Pituitary Apoplexy Workup
- Author: Michael S Vaphiades, DO; Chief Editor: Hampton Roy, Sr, MD more...
At least one anterior pituitary deficiency is always present at the onset of pituitary apoplexy, with corticotropic deficiency being the most common and most life-threatening, affecting 60%-80% of patients. Electrolytes, glucose, and pituitary hormones must be evaluated.
CT scanning and MRI are radiologic tests used to evaluate the pituitary.
CT scanning is generally the initial imaging study of choice in the emergency department for patients who present with sudden-onset severe headache, visual loss, and/or ophthalmoplegia suggestive of SAH. CT scanning can help to exclude SAH from an aneurysm by showing an intrasellar mass with hemorrhagic components, seen in 80% of pituitary apoplexy cases.
MRI, as seen in the images below, is the most sensitive imaging study for evaluating the pituitary gland, possibly visualizing hemorrhage not seen on CT scan.
In the first 3-5 days, hemorrhage within the sella is isointense or hypointense on T1-weighted images. On T2-weighted sequences, the blood appears hypointense.
A characteristic MRI finding in ischemic (nonhemorrhagic) pituitary apoplexy is an enlarged pituitary gland bulging under the optic chiasm with peripheral enhancement surrounding an hypointense gland. The necrosis is the presumed etiology of the appearance of the hypointense center in the pituitary gland. Vaphiades coined the phrase "pituitary ring sign" to denote this MRI appearance. Vaphiades retrospectively reviewed the cranial MRIs of 3 patients with ischemic (nonhemorrhagic) pituitary apoplexy; all 3 patients displayed the "pituitary ring sign."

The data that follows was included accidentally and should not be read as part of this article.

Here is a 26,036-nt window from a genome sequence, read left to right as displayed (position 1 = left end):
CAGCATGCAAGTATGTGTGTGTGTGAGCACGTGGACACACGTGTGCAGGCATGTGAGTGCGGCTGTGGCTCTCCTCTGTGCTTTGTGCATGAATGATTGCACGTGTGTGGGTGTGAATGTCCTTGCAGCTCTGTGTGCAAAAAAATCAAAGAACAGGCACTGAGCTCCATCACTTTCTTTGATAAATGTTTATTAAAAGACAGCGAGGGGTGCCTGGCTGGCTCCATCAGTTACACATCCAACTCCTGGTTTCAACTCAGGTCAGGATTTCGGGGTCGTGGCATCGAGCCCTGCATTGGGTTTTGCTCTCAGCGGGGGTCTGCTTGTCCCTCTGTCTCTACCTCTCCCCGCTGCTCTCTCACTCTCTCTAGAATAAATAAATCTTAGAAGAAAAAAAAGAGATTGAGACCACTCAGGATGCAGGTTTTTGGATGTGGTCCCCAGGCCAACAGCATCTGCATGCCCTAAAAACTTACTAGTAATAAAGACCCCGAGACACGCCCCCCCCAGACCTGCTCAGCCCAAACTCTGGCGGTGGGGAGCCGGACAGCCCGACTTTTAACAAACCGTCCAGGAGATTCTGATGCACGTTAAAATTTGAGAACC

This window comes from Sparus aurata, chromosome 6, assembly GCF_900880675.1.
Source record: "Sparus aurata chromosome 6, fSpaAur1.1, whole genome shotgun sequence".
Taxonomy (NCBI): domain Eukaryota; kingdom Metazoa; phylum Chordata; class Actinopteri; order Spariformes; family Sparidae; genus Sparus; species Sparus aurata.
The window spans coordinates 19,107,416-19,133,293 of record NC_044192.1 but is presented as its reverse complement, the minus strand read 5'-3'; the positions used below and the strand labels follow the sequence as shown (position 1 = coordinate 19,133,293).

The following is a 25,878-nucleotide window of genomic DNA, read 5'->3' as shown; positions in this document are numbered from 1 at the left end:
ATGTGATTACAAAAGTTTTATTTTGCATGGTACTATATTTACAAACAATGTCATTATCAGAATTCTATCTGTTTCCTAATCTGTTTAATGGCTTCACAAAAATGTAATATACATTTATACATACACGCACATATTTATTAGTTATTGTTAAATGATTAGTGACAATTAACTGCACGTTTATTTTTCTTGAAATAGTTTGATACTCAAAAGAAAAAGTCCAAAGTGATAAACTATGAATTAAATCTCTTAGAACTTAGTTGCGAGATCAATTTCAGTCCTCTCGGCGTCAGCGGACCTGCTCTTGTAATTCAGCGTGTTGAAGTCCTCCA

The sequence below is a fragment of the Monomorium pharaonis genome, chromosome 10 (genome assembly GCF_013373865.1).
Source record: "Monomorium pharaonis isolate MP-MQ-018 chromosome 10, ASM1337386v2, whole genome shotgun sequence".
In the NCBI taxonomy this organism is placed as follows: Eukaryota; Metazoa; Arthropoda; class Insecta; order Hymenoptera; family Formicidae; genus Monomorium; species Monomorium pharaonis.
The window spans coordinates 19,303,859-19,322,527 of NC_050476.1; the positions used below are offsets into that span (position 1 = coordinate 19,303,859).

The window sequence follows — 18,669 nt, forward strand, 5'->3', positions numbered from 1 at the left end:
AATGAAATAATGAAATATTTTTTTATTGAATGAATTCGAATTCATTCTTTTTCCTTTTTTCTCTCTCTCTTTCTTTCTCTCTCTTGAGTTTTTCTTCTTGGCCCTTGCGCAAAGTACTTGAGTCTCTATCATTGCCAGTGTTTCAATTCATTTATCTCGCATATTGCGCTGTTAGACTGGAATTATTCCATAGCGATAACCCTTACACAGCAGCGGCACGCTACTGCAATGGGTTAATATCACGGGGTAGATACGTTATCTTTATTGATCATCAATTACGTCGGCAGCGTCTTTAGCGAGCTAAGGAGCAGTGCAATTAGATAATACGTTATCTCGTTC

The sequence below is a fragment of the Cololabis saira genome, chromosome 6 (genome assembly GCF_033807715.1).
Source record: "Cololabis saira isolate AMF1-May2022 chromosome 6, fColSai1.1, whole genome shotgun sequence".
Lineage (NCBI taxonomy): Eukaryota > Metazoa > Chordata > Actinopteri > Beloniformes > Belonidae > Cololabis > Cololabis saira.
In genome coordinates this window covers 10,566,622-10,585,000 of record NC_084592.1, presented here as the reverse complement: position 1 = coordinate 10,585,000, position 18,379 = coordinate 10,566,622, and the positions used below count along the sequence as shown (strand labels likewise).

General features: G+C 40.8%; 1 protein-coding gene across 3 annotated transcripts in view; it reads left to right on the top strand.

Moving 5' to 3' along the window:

Kaplun and colleagues reported the MRI evolution of changes in the pituitary in 2 patients with Sheehan syndrome. The first case initially had the pituitary ring sign; yet, later, the MRI showed an empty sella with shrinkage of the pituitary.
Liu et al reported spontaneous partial or complete radiological disappearance of adenoma following pituitary apoplexy without the use of dopaminergic agonists (which may result in regression of pituitary adenoma).
Histologically, many of these tumors display hemorrhagic necrosis in their substance. This has been postulated to result from unrecognized episodes of focal hemorrhage. Bills reviewed histories of 37 patients with symptomatic pituitary apoplexy. By immunostaining criteria, null-cell adenomas were the most frequent tumor type found.
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